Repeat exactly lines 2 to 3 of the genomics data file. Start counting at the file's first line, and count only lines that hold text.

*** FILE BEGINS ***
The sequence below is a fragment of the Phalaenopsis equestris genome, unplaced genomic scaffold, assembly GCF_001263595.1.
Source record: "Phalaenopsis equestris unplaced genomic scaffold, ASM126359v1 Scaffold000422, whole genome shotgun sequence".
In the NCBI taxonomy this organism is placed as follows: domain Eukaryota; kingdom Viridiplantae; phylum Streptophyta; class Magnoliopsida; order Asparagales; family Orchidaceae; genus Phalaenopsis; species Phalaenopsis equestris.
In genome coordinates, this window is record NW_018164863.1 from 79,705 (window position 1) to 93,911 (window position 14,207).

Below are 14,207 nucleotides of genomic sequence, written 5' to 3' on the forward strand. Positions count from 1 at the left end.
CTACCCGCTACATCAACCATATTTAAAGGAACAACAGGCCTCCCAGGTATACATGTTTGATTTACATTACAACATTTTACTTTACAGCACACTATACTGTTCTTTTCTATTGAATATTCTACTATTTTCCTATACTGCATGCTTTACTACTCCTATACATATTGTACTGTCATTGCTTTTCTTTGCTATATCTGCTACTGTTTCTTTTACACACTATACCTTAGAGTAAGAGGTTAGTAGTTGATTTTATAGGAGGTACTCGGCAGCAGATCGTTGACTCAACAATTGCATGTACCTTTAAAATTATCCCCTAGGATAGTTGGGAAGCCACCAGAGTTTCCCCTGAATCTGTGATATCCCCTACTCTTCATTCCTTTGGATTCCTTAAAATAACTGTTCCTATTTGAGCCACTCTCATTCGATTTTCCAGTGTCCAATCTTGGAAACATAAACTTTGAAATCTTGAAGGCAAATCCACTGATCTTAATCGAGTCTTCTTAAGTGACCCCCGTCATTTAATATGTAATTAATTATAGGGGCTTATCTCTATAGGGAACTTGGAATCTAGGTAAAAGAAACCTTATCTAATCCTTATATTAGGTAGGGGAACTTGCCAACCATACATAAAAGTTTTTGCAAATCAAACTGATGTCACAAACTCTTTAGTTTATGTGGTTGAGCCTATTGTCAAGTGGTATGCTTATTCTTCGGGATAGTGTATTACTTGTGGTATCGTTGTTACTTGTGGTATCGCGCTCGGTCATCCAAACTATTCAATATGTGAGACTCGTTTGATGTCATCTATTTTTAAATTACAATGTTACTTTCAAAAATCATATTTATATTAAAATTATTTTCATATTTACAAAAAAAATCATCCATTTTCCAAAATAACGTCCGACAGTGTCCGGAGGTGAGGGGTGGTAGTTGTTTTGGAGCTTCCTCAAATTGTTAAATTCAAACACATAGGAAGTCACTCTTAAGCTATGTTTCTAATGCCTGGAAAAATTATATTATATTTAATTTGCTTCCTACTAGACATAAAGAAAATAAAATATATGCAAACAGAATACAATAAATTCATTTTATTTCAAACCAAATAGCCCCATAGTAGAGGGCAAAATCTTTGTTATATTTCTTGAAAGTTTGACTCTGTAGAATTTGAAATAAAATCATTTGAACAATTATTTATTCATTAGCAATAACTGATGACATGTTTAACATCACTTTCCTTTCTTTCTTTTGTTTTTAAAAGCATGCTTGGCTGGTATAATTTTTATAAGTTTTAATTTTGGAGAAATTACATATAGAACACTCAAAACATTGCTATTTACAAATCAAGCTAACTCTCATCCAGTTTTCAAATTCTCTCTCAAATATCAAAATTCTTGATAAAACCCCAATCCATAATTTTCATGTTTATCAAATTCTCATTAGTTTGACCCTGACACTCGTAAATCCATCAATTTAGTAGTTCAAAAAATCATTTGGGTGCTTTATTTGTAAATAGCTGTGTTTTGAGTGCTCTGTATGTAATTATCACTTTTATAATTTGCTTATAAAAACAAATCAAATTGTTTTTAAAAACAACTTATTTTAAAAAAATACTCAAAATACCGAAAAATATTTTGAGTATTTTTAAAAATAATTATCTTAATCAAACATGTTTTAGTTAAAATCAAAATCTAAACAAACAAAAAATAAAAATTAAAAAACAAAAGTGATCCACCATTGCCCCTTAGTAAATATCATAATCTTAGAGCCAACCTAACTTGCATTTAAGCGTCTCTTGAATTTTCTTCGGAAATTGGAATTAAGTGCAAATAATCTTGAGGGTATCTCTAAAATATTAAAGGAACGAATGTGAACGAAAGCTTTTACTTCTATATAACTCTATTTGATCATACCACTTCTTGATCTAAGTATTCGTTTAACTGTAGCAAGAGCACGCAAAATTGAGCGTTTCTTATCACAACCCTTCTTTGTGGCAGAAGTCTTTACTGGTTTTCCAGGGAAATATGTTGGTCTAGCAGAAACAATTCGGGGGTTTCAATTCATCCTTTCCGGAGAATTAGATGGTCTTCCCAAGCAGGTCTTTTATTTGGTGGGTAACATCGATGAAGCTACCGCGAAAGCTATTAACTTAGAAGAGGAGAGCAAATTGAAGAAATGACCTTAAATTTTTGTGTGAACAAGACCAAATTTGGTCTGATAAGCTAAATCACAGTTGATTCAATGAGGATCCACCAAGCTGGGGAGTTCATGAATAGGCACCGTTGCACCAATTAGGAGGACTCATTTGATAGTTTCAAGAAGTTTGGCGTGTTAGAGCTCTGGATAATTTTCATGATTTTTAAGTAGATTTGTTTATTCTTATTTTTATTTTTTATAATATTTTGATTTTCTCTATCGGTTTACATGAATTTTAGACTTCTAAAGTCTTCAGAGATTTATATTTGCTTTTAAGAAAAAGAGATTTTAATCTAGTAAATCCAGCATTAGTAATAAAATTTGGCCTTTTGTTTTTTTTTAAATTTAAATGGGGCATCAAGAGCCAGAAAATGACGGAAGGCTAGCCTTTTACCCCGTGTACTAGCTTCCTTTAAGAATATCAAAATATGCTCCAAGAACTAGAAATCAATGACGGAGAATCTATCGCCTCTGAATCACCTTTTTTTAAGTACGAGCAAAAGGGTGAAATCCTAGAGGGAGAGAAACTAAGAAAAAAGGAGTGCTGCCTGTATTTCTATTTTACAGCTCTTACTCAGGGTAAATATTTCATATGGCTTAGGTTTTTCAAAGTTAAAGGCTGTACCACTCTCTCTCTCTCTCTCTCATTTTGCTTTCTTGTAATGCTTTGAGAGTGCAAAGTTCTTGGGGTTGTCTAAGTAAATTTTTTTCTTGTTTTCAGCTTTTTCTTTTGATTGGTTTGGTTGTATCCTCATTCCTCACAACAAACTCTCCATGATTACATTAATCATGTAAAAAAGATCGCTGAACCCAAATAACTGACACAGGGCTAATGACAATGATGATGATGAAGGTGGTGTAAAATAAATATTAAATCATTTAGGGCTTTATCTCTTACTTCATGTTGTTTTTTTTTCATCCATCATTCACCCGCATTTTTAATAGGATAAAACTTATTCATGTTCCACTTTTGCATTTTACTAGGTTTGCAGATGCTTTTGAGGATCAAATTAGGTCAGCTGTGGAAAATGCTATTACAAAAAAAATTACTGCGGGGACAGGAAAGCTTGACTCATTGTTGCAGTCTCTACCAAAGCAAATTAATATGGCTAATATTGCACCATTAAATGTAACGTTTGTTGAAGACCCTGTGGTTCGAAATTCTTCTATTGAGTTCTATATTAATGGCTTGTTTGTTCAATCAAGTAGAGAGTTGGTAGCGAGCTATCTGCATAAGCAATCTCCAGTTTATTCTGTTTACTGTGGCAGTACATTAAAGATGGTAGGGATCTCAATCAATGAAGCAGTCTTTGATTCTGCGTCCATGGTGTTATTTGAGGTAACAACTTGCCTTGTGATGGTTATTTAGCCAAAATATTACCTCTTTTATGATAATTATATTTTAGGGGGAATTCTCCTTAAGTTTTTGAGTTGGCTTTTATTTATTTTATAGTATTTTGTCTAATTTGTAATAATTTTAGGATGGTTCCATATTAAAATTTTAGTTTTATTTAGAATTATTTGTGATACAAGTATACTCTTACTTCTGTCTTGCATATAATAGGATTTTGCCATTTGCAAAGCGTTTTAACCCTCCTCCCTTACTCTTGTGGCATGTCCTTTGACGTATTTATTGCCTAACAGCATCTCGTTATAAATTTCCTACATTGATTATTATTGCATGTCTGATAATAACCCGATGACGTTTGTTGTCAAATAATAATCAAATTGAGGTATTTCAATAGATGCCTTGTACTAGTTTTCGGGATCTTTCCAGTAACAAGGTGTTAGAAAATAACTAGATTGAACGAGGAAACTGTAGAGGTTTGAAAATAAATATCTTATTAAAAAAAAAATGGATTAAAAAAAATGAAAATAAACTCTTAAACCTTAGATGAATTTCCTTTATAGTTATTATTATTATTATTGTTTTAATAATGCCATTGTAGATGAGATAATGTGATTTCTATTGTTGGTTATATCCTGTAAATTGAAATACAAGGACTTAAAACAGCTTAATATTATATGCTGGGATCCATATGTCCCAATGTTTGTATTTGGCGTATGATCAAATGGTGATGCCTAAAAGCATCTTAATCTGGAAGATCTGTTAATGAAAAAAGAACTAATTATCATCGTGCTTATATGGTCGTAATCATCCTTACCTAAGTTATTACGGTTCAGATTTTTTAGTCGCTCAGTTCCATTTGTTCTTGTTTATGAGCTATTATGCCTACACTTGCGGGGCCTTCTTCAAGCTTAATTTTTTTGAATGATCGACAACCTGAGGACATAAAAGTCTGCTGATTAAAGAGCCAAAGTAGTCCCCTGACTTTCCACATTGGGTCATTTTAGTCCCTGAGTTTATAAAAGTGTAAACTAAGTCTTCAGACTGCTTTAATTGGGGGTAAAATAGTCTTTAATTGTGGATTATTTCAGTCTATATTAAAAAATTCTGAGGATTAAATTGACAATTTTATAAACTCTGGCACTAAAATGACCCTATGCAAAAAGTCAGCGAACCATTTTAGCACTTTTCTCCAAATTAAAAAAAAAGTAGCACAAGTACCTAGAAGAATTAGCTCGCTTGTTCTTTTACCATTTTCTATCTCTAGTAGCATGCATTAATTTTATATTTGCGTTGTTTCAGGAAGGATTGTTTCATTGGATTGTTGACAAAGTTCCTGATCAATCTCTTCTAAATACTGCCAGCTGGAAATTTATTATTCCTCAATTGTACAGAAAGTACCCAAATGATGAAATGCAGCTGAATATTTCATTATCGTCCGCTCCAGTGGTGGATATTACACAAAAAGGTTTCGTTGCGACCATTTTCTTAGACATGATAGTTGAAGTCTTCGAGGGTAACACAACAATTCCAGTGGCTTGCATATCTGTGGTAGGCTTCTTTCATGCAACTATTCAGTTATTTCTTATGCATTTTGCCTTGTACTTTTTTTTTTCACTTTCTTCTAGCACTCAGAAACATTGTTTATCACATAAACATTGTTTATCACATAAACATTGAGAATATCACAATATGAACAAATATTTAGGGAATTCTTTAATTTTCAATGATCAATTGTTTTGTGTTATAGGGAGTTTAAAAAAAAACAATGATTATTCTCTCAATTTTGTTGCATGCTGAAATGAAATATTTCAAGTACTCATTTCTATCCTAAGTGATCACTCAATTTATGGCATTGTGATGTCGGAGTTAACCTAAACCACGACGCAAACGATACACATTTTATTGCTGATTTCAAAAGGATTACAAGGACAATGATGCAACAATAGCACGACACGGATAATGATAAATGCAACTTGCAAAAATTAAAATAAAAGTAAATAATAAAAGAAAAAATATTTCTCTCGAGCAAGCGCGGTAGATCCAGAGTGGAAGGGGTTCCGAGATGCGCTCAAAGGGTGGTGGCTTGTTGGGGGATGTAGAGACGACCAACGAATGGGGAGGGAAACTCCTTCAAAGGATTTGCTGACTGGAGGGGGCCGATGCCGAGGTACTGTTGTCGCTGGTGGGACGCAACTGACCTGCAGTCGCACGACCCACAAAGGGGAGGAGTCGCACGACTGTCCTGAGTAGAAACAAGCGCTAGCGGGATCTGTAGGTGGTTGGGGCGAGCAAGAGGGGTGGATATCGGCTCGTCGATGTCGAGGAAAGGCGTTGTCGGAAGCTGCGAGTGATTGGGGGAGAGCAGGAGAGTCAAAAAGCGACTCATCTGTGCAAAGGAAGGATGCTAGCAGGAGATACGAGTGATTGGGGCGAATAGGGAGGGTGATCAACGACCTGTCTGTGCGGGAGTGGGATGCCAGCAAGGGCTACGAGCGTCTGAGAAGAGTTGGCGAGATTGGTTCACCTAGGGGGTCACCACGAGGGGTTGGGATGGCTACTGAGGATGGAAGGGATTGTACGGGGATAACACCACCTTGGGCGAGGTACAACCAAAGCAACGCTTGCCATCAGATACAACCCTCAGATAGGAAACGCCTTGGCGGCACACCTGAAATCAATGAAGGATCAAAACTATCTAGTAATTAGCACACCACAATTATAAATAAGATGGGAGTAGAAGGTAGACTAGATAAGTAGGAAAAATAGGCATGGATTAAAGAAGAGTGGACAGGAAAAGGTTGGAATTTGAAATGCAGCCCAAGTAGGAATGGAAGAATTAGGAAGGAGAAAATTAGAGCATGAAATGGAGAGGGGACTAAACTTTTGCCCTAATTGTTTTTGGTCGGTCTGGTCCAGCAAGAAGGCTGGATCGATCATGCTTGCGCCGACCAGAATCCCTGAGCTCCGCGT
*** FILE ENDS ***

Source record: "Phalaenopsis equestris unplaced genomic scaffold, ASM126359v1 Scaffold000422, whole genome shotgun sequence".
In the NCBI taxonomy this organism is placed as follows: domain Eukaryota; kingdom Viridiplantae; phylum Streptophyta; class Magnoliopsida; order Asparagales; family Orchidaceae; genus Phalaenopsis; species Phalaenopsis equestris.